Altenburg, the parents of playwright Henrik Ibsen. Many of his descendants, including singer Ole Paus, were named for him.
He was married to Johanne Plesner, a daughter of merchant Knud Plesner. Johanne had previously been married to ship's captain Henrich Ibsen, who died at sea in 1797. Johanne and Henrich's only child was Knud Ibsen, who grew up at Rising. Ole Paus was best man at Knud Ibsen's wedding, when he married his niece
Altenburg (a daughter of shipowner Johan Andreas Altenburg and Ole's sister Hedevig Christine Paus). Ole Paus' brother-in-law was Diderik von Cappelen, who was married to his wife's sister Maria Plesner in his first marriage and to Ole Paus' cousin Marie Severine Blom in his second.
Muus was born at Stange in Hedmark, Norway. He was the son of Niels Rasmussen Muus (1595–1663) and
Didriksdatter Nøff (died ca 1660). Muus attended to school in Roskilde and became a student in theological studies at the University of Copenhagen in 1653. He graduated in 1659. He served as chaplain to the priest in Ringsaker from 1661. In 1686, Muus was offered the position of vicar at Stord where he would serve for the next 20 years. He painted several altarpieces, epitaphs and portraits, and is regarded as a forerunner of other artists.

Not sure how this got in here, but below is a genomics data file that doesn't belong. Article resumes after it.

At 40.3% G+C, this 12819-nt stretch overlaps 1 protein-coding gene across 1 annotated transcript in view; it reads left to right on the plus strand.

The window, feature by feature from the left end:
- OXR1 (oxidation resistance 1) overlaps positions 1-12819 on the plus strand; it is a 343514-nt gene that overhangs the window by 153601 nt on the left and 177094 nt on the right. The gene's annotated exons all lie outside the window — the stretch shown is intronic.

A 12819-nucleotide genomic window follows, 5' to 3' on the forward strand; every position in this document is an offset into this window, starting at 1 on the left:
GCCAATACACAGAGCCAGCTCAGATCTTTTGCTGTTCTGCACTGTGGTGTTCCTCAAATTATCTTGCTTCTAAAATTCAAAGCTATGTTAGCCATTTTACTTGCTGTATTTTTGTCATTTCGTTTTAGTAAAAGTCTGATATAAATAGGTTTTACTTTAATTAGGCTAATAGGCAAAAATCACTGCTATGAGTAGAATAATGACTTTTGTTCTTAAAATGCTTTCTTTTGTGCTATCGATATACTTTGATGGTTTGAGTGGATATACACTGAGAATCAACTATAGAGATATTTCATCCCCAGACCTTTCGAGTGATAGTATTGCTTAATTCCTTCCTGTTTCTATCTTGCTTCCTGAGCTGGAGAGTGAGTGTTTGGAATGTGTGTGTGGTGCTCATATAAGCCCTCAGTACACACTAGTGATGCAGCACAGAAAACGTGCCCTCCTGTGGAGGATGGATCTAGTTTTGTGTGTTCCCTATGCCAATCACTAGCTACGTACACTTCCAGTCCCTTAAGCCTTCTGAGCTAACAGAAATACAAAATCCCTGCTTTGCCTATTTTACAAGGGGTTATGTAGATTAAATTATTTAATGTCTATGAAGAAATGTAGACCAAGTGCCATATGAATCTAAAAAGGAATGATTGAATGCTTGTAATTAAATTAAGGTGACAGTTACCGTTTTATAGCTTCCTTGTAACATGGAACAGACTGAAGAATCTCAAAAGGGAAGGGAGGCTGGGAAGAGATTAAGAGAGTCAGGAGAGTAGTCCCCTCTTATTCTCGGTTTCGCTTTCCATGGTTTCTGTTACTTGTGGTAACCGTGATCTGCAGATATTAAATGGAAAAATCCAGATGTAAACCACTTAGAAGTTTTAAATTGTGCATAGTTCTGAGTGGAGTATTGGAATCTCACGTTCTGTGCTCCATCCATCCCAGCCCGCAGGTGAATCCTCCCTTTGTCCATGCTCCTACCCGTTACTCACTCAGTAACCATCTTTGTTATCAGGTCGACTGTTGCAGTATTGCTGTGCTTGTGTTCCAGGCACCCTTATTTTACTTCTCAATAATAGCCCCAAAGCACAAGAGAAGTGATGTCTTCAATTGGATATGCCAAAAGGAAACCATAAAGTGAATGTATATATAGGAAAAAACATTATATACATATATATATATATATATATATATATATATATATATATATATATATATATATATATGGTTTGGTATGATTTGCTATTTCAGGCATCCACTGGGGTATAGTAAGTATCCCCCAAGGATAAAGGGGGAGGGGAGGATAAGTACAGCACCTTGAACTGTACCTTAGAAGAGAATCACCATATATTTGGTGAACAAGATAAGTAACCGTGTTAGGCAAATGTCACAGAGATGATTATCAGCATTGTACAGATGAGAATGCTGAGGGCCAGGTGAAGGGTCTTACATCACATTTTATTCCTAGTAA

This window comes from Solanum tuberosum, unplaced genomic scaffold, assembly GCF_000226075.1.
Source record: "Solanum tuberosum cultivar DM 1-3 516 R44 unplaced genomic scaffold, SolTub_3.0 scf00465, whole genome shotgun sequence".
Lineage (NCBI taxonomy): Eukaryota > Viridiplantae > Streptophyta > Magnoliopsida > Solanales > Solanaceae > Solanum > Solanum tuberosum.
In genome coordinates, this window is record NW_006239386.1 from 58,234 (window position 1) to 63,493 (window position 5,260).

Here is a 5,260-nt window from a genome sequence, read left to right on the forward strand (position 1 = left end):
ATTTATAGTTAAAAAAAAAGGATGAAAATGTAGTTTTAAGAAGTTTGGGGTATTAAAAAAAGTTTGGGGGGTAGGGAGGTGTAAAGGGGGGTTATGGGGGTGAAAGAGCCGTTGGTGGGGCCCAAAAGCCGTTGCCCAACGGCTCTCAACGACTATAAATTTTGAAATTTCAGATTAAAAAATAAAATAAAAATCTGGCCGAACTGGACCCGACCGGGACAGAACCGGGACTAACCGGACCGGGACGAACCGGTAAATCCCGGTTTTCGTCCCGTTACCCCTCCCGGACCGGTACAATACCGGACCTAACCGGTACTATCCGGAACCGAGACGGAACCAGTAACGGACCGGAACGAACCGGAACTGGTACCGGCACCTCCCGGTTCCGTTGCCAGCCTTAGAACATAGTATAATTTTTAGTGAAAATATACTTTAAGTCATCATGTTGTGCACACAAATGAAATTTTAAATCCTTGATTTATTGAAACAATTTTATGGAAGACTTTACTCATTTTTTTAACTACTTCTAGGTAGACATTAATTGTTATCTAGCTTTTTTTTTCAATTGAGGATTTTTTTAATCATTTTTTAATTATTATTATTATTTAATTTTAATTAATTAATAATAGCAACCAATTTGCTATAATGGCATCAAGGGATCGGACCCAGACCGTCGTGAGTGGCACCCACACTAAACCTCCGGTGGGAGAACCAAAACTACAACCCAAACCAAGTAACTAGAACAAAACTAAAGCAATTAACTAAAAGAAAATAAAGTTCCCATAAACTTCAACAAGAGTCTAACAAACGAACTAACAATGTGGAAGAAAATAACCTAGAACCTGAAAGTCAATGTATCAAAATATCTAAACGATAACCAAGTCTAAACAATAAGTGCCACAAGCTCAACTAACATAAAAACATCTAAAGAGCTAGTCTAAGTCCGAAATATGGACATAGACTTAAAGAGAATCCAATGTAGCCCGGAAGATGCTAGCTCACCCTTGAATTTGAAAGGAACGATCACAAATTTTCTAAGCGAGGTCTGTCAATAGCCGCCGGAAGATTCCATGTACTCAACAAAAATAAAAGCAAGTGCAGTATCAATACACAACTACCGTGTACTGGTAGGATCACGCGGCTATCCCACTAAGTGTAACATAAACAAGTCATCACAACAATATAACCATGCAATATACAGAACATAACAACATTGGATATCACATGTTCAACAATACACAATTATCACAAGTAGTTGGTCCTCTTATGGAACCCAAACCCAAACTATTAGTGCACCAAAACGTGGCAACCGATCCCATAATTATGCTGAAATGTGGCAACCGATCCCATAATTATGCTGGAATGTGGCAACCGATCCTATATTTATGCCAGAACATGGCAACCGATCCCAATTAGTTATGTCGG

Peer Gynt (; ) is a five-act play in verse by the Norwegian dramatist Henrik Ibsen. Written in Danish—the common written language of Denmark and Norway in Ibsen's lifetime—it is one of the most widely performed Norwegian plays. Ibsen believed "Per Gynt", the Norwegian fairy tale on which the play is loosely based, to be rooted in fact, and several of the characters are modelled after Ibsen's own family, notably his parents Knud Ibsen and
Altenburg. He was also generally inspired by Peter Christen Asbjørnsen's collection of Norwegian fairy tales, published in 1845 ("Huldre-Eventyr og Folkesagn").